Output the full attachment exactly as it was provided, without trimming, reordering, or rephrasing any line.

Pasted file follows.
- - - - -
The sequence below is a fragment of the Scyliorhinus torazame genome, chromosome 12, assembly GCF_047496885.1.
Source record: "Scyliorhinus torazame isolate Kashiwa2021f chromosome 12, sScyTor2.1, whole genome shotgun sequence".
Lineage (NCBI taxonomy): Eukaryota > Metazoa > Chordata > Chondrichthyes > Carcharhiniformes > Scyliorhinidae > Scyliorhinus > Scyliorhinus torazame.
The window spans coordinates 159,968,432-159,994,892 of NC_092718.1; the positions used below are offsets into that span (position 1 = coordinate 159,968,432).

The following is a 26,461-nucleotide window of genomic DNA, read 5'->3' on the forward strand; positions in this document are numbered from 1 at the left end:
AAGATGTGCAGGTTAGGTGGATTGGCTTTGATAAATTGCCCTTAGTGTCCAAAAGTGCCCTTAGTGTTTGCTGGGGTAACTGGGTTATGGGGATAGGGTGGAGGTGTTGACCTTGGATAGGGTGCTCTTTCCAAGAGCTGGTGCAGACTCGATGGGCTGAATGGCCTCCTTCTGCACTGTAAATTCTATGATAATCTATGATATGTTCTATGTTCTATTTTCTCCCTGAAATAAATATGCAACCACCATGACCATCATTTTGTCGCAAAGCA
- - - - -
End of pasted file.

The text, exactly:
The sequence below is a fragment of the Scyliorhinus torazame genome, chromosome 12, assembly GCF_047496885.1.
Source record: "Scyliorhinus torazame isolate Kashiwa2021f chromosome 12, sScyTor2.1, whole genome shotgun sequence".
Lineage (NCBI taxonomy): Eukaryota > Metazoa > Chordata > Chondrichthyes > Carcharhiniformes > Scyliorhinidae > Scyliorhinus > Scyliorhinus torazame.
The window spans coordinates 159,968,432-159,994,892 of NC_092718.1; the positions used below are offsets into that span (position 1 = coordinate 159,968,432).

The following is a 26,461-nucleotide window of genomic DNA, read 5'->3' on the forward strand; positions in this document are numbered from 1 at the left end:
AAGATGTGCAGGTTAGGTGGATTGGCTTTGATAAATTGCCCTTAGTGTCCAAAAGTGCCCTTAGTGTTTGCTGGGGTAACTGGGTTATGGGGATAGGGTGGAGGTGTTGACCTTGGATAGGGTGCTCTTTCCAAGAGCTGGTGCAGACTCGATGGGCTGAATGGCCTCCTTCTGCACTGTAAATTCTATGATAATCTATGATATGTTCTATGTTCTATTTTCTCCCTGAAATAAATATGCAACCACCATGACCATCATTTTGTCGCAAAGCA